This is quite unsettling for me. For one, I think that ISPs should effectively be a dumb pipe. Just like the post office, your water, gas and energy suppliers, they bring the internet to your home and charge you for it – no glamour or value added services – I just want my internet, thanks. Imagine if the postman opened all your letters before he delivered them through your door? This is effectively what the government wants ISPs to do with your packets. Furthermore it’s one big slippery slope to facism. Today, they’re monitoring for pirates, tomorrow they’re reading your emails for signs of political dissent.

On the other hand there are new services like BBC iPlayer, Hulu and Spotify which block traffic from certain countries. Even if you’re a TV Tax payer, you still can’t access iPlayer from abroad!

I’ve used a blocklist since 2003 and a web proxy for hiding my IP address whilst casually browsing, but I consider these no longer adequate for either the threat to our privacy or accessing media services online. So I tried out a couple of free VPN services and I’ve settled on one now which is paid for, and I’ve now budgeted in as part of our broadband costs. I will blog about this later.

A VPN (Virtual Private Network) tunnels all your internet traffic through an alternate network of servers, usually encrypted, so that whoever, or whatever, is at the other end sees that server and it’s IP address and not your own. Traditionally VPNs have been used by companies to provide a virtual network for employees to sign into from insecure home computers, but there are now many services springing up all over the internet offering free or cheap VPN services for private use.

The anonymous part is important. If the VPN company keeps records, they can be subpoenaed to provide your account information – so you’re not protected. It’s also important that the VPN is encrypted, or your ISP can view your traffic – we want them to be a dumb pipe and not trouble themselves over our online habits!

If you want to try out an easy to set up and free VPN service, check out It’s Hidden – though they have recently restricted their free connections to 20 minutes. There are others with clients you can download, but some of them inject their own pop-up adds – a small price to pay for the free privacy.

Whether VPN services will be the future, is anyone’s guess. I suspect that when the government finally catches up and realises that everyone is surfing over an encrypted, anonymous connection they will try to crack down on these services too – by then I imagine pirates will already have created or found new tech to stay anonymous and be moving on to that, which is how it should be.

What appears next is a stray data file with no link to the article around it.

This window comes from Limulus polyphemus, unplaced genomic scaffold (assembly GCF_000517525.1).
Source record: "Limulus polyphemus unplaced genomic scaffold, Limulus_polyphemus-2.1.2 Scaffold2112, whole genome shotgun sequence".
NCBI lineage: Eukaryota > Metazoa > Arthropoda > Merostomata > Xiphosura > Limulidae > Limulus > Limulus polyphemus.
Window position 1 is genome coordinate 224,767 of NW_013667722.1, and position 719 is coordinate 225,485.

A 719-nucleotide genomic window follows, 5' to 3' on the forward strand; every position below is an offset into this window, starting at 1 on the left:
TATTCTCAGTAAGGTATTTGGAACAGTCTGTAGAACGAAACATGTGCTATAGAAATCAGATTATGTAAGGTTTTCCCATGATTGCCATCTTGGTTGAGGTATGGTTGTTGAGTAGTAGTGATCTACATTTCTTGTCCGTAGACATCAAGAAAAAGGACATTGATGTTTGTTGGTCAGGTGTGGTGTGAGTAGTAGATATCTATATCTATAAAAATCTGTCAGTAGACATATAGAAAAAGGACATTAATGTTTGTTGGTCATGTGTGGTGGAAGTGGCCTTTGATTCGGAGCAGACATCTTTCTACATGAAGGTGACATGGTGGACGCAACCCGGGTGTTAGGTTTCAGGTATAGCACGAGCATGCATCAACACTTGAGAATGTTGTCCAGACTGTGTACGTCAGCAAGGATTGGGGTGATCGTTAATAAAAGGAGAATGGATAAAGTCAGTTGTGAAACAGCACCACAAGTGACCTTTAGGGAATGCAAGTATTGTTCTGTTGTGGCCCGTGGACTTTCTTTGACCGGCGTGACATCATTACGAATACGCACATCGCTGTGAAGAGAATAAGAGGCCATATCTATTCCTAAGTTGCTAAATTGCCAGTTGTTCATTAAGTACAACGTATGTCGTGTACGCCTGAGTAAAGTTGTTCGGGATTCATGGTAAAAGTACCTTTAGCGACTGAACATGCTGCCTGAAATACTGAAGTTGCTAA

Command Line Fu

My new favourite site.

Is Symantec Anti-Virus Malware?

Not quite going by strict definitions of malware, but it skates pretty close to annoying and intrusive software in my humble opinion.

Recently I had to work on a Windows XP based machine with a Symantec anti-virus ‘solution’ installed. As with most Windows PC’s, the system had ground down to a halt and was complaining of a full hdd. I was trying to troubleshoot the problem that disk-cleanup would not fix.

I installed Treesize, ran it and discovered in the ‘All Users’ profile the source of the problem.

The Windows partition was approximately 70gb. 46gb were taken up by temporary files created by Symantec in “C:/Documents and Settings/All Users/Application Data/Symantec/Symantec Antivirus Corporate Edition/7.5/xfer_tmp/”

Symantec Fail
Malware or Negligence?

I solved the problem by deleting the temp files and the xfer_tmp directory. I didn’t even check this was the right solution – if the program had crashed that would have been a bonus as far as I was concerned.

This is not just a program bug, this is borderline negligible, considering it’s supposed to be corporate software. It may not be malware by typical definition, but in my case: Installed by default and without choice or consultation, rendering the PC unusable – it’s malware to me.

I’m just glad I run Linux and don’t have to put up with this crapware most of the time.

Creating A Separate Home Partition

Having a seperate home partition on Linux makes it easy to install not only different distro’s and new releases of the same distro, but to have multi-boot distro’s running on the same ‘puter. Of course, having a home partition on the same partition as your OS hinders this flexibility.

When I made the move to Linux (specifically Ubuntu) I approached it as a typical Windows user and installed on a single partition, I didn’t understand or see the usefulness behind creating separate partitions on my home PC.

Windows only release a new OS every few years, and since their upgrades tend to only affect the Windows default directory, a simple backup is all that is needed to ensure continuity.